Why one mutation can protect people from HIV


16 Responses to “Why one mutation can protect people from HIV”

  1. RKTR ♫soundcloud.com/rktr says:

     Pretty cool to see that years of research are finally paying off!

  2. Gilbert Wham says:

    JD Shapely…

  3. BunnyShank says:

    I wonder if the Delta-32 mutation is the same mutation that makes people immune to bubonic plague, and if the cell process is the same as with HIV.

  4. NelC says:

    Surely, springing open the HIV cell is only half the story? You also have to open the T-cell, so that the retroviral genes get into it?

  5. he’s merely pretty lucky. if the virus inside him wasn’t R5-tropic, the effect wouldn’t have made a difference.

  6. danegeld says:

    That rendering looks like a plushy-aids virus. Can we get the knitted?

  7. luisella says:

    Well the cure for cancer has been discovered in 2006. It’s a dirty chip drug used for diabetes, but no Big Pharma would support the trials because its patent expired in 2002.


  8. billstewart says:

    Bone-marrow transplants are pretty radical treatment.  Now that we know how this works, does that mean it’d be possible to make a CCR-5 blocker drug that would help people with normal T-cells?

  9. Patrick J. Szucs Jr. says:

    The two new patients did not receive the Delta-32 mutation according to an NPR article.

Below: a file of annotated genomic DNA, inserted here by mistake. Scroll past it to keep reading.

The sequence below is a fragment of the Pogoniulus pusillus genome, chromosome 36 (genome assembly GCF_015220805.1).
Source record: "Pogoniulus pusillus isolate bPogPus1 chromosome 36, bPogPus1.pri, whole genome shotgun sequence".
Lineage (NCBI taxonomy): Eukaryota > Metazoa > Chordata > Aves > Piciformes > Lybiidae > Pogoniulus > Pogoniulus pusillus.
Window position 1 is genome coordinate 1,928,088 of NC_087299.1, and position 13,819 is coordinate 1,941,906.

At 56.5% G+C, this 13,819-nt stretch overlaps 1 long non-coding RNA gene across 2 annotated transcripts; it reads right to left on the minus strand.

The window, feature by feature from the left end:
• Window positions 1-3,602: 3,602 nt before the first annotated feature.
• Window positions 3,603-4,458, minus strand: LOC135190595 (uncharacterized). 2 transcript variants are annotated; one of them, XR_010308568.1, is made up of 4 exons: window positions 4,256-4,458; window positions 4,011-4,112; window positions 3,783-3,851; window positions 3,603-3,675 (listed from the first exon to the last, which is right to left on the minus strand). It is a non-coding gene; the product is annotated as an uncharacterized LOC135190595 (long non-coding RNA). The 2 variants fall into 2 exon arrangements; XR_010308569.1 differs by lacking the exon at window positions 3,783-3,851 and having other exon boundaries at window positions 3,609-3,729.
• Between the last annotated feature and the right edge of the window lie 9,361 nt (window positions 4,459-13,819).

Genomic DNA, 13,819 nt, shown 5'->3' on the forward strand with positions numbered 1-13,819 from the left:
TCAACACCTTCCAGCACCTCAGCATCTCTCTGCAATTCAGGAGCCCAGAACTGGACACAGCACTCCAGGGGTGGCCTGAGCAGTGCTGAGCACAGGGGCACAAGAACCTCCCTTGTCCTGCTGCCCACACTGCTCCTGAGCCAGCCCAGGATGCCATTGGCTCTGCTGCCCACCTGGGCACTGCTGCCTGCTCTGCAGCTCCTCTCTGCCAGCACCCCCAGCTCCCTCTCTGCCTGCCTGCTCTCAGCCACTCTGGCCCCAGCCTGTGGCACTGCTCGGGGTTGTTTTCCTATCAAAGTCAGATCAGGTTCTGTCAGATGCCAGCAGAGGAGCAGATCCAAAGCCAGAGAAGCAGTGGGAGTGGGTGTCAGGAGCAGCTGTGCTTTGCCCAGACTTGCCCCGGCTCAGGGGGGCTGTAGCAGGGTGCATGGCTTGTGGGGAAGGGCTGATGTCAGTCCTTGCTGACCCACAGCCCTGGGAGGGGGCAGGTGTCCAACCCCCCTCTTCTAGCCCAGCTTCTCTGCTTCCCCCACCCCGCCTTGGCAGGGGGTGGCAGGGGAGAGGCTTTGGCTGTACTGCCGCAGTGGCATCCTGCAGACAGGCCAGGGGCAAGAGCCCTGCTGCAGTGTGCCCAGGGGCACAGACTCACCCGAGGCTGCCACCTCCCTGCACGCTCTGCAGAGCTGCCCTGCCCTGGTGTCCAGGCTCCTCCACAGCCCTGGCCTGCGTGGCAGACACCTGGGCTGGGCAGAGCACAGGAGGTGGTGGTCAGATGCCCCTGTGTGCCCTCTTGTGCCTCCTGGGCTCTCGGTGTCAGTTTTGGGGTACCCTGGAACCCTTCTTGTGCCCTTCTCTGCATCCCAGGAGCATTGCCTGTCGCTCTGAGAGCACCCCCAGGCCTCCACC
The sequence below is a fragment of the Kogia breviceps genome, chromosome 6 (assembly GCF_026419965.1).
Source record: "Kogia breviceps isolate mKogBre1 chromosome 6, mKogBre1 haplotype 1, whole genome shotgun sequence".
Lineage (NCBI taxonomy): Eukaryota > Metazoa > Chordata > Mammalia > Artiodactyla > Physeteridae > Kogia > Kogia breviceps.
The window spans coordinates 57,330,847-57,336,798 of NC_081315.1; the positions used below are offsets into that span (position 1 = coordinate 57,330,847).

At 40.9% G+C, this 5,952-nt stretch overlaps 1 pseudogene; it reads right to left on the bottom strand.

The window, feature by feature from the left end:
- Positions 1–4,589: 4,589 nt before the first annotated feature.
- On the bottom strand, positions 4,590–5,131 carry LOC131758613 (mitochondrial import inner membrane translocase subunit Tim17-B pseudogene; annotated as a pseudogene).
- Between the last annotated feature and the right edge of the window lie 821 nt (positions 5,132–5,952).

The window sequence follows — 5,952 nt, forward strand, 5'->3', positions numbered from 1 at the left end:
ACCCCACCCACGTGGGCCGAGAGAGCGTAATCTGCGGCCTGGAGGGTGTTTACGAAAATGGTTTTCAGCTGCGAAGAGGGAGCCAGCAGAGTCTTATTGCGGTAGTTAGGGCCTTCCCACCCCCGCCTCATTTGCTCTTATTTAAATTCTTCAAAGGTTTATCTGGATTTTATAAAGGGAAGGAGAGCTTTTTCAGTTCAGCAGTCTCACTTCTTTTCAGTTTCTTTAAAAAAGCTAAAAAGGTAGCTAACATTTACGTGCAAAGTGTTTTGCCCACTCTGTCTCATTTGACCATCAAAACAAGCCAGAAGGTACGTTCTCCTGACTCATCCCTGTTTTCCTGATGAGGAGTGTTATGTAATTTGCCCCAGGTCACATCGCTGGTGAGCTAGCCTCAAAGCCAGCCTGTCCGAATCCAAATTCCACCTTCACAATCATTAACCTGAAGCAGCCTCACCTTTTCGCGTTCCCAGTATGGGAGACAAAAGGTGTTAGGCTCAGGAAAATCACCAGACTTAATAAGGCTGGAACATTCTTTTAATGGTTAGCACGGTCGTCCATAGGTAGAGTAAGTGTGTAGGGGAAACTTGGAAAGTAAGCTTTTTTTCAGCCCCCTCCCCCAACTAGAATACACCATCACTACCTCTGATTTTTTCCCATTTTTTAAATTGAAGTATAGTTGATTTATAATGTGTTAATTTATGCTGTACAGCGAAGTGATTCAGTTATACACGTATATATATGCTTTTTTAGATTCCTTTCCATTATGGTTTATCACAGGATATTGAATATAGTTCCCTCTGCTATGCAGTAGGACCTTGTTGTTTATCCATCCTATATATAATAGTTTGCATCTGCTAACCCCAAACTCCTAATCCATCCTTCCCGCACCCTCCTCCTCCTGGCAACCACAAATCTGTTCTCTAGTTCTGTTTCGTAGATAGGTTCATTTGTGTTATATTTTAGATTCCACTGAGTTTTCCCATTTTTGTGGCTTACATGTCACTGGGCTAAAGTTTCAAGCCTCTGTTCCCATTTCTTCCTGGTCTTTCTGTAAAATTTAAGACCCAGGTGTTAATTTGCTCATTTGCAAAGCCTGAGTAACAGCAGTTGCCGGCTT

“Not necessarily, the Boston researchers say. The donor cells their patients got did notlack the receptor. So what’s happening with them must be different from the Berlin patient.”  Richard knox.

  10. Now how can people get tested for the mutation if they want to become bone marrow donors?

  11. Flarn Buckholter says:

    We’ve suspected  this CCR/HIV connection for years, but blocking a chemokine receptor (CCR5 is C-C motif chemokine receptor) affects an immune cell’s ability to respond to signals.  APCs might not migrate properly or phagocytose properly in response to infection.

    You’d beat HIV and fall victim to a bacterium…Global blocking of a chemokine receptor is not good.

    • gehringer says:

       Hmm…any known way to temporarily turn the receptor off, wait for the HIV to flush out of the system, and then let the receptor turn back on?

Leave a Reply